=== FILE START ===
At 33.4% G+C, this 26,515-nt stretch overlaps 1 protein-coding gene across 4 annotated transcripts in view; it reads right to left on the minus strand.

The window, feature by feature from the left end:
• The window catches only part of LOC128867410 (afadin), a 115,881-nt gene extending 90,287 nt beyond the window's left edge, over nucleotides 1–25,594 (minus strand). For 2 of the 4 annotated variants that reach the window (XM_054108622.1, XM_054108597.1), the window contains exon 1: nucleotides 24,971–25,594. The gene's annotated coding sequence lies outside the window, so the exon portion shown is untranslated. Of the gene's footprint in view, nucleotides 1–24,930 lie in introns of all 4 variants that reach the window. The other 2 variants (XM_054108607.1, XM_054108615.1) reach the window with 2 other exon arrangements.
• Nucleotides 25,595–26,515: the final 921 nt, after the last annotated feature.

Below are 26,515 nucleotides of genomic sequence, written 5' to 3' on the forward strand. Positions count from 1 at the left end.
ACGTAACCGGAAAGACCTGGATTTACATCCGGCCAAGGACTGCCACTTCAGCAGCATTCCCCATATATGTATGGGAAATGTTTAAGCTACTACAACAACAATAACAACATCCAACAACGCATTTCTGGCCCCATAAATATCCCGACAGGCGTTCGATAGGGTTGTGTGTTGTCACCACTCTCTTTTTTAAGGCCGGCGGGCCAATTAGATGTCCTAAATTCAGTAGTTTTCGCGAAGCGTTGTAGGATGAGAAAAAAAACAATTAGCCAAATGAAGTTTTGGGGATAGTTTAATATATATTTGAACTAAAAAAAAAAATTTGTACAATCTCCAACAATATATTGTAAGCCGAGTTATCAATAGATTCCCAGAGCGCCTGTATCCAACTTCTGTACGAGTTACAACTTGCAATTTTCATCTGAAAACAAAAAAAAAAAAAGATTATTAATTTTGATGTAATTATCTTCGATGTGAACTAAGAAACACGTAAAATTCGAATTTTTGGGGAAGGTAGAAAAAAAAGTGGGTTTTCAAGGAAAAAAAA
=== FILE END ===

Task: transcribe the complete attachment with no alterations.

At 33.4% G+C, this 26,515-nt stretch overlaps 1 protein-coding gene across 4 annotated transcripts in view; it reads right to left on the minus strand.

The window, feature by feature from the left end:
• The window catches only part of LOC128867410 (afadin), a 115,881-nt gene extending 90,287 nt beyond the window's left edge, over nucleotides 1–25,594 (minus strand). For 2 of the 4 annotated variants that reach the window (XM_054108622.1, XM_054108597.1), the window contains exon 1: nucleotides 24,971–25,594. The gene's annotated coding sequence lies outside the window, so the exon portion shown is untranslated. Of the gene's footprint in view, nucleotides 1–24,930 lie in introns of all 4 variants that reach the window. The other 2 variants (XM_054108607.1, XM_054108615.1) reach the window with 2 other exon arrangements.
• Nucleotides 25,595–26,515: the final 921 nt, after the last annotated feature.

Below are 26,515 nucleotides of genomic sequence, written 5' to 3' on the forward strand. Positions count from 1 at the left end.
ACGTAACCGGAAAGACCTGGATTTACATCCGGCCAAGGACTGCCACTTCAGCAGCATTCCCCATATATGTATGGGAAATGTTTAAGCTACTACAACAACAATAACAACATCCAACAACGCATTTCTGGCCCCATAAATATCCCGACAGGCGTTCGATAGGGTTGTGTGTTGTCACCACTCTCTTTTTTAAGGCCGGCGGGCCAATTAGATGTCCTAAATTCAGTAGTTTTCGCGAAGCGTTGTAGGATGAGAAAAAAAACAATTAGCCAAATGAAGTTTTGGGGATAGTTTAATATATATTTGAACTAAAAAAAAAAATTTGTACAATCTCCAACAATATATTGTAAGCCGAGTTATCAATAGATTCCCAGAGCGCCTGTATCCAACTTCTGTACGAGTTACAACTTGCAATTTTCATCTGAAAACAAAAAAAAAAAAAGATTATTAATTTTGATGTAATTATCTTCGATGTGAACTAAGAAACACGTAAAATTCGAATTTTTGGGGAAGGTAGAAAAAAAAGTGGGTTTTCAAGGAAAAAAAA